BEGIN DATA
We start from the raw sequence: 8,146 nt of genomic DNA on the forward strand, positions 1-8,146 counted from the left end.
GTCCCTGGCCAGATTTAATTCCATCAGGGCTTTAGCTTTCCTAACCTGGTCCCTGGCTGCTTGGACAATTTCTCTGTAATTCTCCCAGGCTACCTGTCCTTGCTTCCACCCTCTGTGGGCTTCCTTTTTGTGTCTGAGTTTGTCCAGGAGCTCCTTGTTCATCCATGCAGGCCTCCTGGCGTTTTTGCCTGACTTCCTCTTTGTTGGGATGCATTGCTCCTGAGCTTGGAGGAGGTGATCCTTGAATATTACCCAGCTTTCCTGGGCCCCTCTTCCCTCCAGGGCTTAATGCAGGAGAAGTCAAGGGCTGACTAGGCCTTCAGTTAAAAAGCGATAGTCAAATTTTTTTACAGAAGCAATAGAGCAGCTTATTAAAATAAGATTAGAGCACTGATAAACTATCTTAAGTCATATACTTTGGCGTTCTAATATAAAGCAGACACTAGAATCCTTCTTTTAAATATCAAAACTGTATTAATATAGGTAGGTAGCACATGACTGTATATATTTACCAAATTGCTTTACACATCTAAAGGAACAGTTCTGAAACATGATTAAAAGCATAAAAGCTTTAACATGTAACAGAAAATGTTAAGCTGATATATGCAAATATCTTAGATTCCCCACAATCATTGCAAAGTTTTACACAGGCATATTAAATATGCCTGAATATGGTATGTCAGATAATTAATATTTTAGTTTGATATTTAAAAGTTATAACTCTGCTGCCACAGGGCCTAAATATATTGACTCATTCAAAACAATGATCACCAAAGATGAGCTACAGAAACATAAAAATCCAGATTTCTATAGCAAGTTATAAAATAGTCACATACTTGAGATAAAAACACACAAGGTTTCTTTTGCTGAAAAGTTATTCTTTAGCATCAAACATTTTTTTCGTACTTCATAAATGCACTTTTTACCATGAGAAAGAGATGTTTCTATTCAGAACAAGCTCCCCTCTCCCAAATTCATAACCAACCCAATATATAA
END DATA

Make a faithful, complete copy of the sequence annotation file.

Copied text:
We start from the raw sequence: 8,146 nt of genomic DNA on the forward strand, positions 1-8,146 counted from the left end.
GTCCCTGGCCAGATTTAATTCCATCAGGGCTTTAGCTTTCCTAACCTGGTCCCTGGCTGCTTGGACAATTTCTCTGTAATTCTCCCAGGCTACCTGTCCTTGCTTCCACCCTCTGTGGGCTTCCTTTTTGTGTCTGAGTTTGTCCAGGAGCTCCTTGTTCATCCATGCAGGCCTCCTGGCGTTTTTGCCTGACTTCCTCTTTGTTGGGATGCATTGCTCCTGAGCTTGGAGGAGGTGATCCTTGAATATTACCCAGCTTTCCTGGGCCCCTCTTCCCTCCAGGGCTTAATGCAGGAGAAGTCAAGGGCTGACTAGGCCTTCAGTTAAAAAGCGATAGTCAAATTTTTTTACAGAAGCAATAGAGCAGCTTATTAAAATAAGATTAGAGCACTGATAAACTATCTTAAGTCATATACTTTGGCGTTCTAATATAAAGCAGACACTAGAATCCTTCTTTTAAATATCAAAACTGTATTAATATAGGTAGGTAGCACATGACTGTATATATTTACCAAATTGCTTTACACATCTAAAGGAACAGTTCTGAAACATGATTAAAAGCATAAAAGCTTTAACATGTAACAGAAAATGTTAAGCTGATATATGCAAATATCTTAGATTCCCCACAATCATTGCAAAGTTTTACACAGGCATATTAAATATGCCTGAATATGGTATGTCAGATAATTAATATTTTAGTTTGATATTTAAAAGTTATAACTCTGCTGCCACAGGGCCTAAATATATTGACTCATTCAAAACAATGATCACCAAAGATGAGCTACAGAAACATAAAAATCCAGATTTCTATAGCAAGTTATAAAATAGTCACATACTTGAGATAAAAACACACAAGGTTTCTTTTGCTGAAAAGTTATTCTTTAGCATCAAACATTTTTTTCGTACTTCATAAATGCACTTTTTACCATGAGAAAGAGATGTTTCTATTCAGAACAAGCTCCCCTCTCCCAAATTCATAACCAACCCAATATATAA